aff. P10). Navigation had the authority to withdraw from these accounts to pay the Enterprise's expenses. Navigation also arranged for stevedoring, fuel, and tugboats for the vessel, and handled berthing and traffic matters. Navigation advertised in the Journal of Commerce as the general agent for Constellation Line.
These activities were all handled from New York, without the direction, supervision, or control of the owners and charterers in Greece. (Christophides aff. P 7).
The Enterprise was hardly a "casual visitor" to the United States. For the fifteen months preceding Karvelis' injury, the Enterprise was engaged in regulate transatlantic trade, carrying food items from Mediterranean with American-made tractors, military hardware, and other heavy machinery. (Christophides dep. at 35-36). The ship's itinerary shows that all nine voyages in those fifteen months connected United States ports--chiefly New York, Charleston, S.C., and Baltimore, Md.--with ports in the Mediterranean. (Plaintiff's exh. 3). Aside from the time the Enterprise was at sea, it was more often to be found in an American port than in the port of any other country. (Id.).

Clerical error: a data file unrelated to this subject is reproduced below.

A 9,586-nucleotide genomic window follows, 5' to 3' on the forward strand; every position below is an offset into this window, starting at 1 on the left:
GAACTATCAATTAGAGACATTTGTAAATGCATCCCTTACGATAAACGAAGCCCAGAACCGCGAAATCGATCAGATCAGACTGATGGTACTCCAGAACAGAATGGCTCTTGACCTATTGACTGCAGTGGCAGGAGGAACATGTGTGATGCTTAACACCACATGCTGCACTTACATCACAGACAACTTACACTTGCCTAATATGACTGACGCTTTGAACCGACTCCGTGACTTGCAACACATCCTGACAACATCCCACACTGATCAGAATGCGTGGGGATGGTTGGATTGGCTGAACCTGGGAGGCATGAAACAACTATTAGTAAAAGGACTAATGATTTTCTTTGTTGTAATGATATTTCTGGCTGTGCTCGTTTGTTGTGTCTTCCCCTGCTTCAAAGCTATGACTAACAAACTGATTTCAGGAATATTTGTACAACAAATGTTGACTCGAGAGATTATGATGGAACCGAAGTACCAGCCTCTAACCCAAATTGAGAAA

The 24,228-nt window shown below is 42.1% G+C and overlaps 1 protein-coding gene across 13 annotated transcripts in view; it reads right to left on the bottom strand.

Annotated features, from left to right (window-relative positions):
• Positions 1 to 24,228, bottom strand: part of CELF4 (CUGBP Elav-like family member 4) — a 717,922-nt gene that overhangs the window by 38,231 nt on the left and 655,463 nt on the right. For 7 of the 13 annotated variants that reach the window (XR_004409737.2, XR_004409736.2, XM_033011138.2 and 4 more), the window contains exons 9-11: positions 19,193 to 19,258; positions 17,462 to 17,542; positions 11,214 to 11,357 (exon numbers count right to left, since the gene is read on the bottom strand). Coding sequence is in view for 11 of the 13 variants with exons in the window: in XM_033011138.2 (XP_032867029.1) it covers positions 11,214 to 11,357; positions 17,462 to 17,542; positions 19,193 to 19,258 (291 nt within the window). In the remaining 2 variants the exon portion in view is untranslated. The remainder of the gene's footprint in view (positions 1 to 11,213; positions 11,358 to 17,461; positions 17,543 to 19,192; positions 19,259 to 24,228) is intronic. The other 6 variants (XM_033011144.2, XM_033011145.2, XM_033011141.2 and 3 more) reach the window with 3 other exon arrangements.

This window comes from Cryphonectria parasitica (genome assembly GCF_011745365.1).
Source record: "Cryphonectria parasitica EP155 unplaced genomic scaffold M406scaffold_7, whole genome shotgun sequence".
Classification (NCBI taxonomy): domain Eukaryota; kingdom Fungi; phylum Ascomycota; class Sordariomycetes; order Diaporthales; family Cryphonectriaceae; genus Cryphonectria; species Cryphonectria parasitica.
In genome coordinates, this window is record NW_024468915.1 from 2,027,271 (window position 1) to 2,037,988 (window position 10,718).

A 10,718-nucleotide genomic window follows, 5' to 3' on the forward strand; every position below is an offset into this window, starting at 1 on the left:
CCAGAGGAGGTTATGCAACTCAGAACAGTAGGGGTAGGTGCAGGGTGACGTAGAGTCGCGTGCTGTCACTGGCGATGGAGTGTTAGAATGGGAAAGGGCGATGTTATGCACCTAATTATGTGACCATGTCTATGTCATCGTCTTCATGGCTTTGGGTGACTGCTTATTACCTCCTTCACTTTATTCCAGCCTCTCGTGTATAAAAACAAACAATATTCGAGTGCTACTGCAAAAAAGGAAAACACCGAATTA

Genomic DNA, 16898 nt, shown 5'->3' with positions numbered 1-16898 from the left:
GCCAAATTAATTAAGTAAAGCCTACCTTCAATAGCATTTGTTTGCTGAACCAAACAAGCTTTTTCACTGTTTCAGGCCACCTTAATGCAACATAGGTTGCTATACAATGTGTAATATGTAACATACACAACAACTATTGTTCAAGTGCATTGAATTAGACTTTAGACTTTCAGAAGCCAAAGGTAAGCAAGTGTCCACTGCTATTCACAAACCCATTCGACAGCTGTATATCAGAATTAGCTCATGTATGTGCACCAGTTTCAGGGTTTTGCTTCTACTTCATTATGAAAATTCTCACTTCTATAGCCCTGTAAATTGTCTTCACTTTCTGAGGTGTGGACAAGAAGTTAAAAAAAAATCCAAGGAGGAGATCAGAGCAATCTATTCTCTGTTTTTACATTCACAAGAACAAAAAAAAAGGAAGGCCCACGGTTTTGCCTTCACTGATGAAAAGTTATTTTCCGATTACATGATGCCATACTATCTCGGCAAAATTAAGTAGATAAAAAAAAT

The Enterprise earned substantial income from cargo originating in or bound for the United States. This is an important consideration in determining whether the foreign defendants should be deemed to be in competition with American shippers. Hellenic Lines, supra, 398 U.S. at 310. Annually, the vessel earned approximately $7 to $8.5 million on cargo shipped from the United States to the Mediterranean, and $1.5 to $2.5 million